Inheritance Tax and Estate Planning

Estate planning is the process of deciding what you would like to happen to your assets and the most tax efficient way of organising them, both whilst you are alive and after your death. An estate planning lawyer can provide advice on how to arrange your estate, taking into account your needs now and your wishes in the event of your death.  

What is an ‘estate’?

Your estate is made up of your property – such as your house, your possessions, and your money, which can include cash, pensions and other investments.

What is inheritance tax?

Inheritance tax is the tax which is paid on an estate after a person has died. Inheritance tax planning is a legal way of making sure your assets are arranged in the most tax efficient way on your death.

When does inheritance tax have to be paid?

The inheritance tax threshold is currently £325,000. That means there is normally no inheritance tax payable if the value of your estate is below the threshold of £325,000 or you leave everything above the threshold to a spouse, civil partner or charity. 

Who pays inheritance tax?

Inheritance tax is paid by the person who is dealing with the estate. If there is a will, this will be the named executors. Inheritance tax must be paid by the end of the sixth month after the deceased died. 

How can I reduce inheritance tax?

Inheritance tax planning can involve a number of complicated areas of law and we would always recommend seeking advice from an expert. Our estate planning lawyers can provide advice on a range of options that you might consider to reduce inheritance tax liability:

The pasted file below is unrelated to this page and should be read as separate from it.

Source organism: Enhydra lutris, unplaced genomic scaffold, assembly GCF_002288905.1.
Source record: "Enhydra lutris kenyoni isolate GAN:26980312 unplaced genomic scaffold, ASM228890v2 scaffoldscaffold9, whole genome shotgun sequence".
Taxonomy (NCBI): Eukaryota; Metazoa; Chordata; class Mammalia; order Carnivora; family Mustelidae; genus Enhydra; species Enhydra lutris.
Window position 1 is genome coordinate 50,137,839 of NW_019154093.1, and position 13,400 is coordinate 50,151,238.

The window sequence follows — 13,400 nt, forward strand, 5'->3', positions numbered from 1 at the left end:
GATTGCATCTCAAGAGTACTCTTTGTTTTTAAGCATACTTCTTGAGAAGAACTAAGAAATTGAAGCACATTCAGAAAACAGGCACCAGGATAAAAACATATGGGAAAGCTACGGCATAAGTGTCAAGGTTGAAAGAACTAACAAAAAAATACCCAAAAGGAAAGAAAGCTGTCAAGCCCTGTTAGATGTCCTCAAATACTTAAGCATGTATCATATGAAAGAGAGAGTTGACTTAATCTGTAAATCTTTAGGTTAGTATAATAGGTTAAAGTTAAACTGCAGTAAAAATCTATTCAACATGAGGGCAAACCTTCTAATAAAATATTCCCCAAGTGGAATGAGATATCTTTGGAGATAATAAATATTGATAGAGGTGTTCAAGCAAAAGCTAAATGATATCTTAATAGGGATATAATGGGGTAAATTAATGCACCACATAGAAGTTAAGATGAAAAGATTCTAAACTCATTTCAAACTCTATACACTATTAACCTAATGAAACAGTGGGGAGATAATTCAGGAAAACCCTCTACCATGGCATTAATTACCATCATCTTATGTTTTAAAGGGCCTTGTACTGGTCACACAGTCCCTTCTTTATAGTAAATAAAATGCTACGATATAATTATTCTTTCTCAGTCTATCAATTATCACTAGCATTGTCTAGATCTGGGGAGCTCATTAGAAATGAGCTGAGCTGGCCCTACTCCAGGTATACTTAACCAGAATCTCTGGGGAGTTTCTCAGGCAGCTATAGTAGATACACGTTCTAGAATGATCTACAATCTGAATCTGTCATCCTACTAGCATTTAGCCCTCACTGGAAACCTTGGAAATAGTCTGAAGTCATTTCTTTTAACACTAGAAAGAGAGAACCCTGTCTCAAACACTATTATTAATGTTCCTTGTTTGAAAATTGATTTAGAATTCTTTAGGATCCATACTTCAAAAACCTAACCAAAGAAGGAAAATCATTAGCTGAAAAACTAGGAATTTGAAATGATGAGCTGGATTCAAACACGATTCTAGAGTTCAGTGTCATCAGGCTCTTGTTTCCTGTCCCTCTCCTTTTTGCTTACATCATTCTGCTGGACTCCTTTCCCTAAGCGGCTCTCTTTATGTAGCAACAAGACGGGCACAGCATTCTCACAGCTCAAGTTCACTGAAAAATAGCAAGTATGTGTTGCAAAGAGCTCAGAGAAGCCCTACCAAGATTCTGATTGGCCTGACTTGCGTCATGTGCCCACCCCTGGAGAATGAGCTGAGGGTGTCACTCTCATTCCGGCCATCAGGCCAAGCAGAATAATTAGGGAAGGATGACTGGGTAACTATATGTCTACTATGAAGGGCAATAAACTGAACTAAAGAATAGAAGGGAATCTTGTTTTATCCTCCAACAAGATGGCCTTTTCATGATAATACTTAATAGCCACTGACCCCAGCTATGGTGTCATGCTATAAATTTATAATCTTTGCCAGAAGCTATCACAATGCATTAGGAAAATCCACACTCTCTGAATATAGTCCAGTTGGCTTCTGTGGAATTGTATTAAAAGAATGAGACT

• Potentially Exempt Transfers – these are gifts you make while you are alive and will be exempt from inheritance tax as long as you survive seven years after the gift was made.
  • Annual Gift Allowance – these are assets or cash up to a total value of £3000 in each tax year which can be made without incurring inheritance tax.
  • Charitable Gifts – gifts to charity are exempt from inheritance tax. Additionally, if you pass 10% or more of your estate to charity, you can reduce inheritance tax due on the rest of your estate from 40% to 36%.
  • Discretionary Trust – money transferred into a Discretionary Trust is exempt from inheritance tax, up to the current allowance of £325,000, although there are some other tax implications from this course of action.

Contact us to speak to an estate planning lawyer from our private client team.

The Team
Jenna Street
Jenna Street

Legal Assistant

Karyna Squibb
Karyna Squibb

Associate Legal Executive and Head of Private Client

Ros Davies
Ros Davies

Private Client Practitioner

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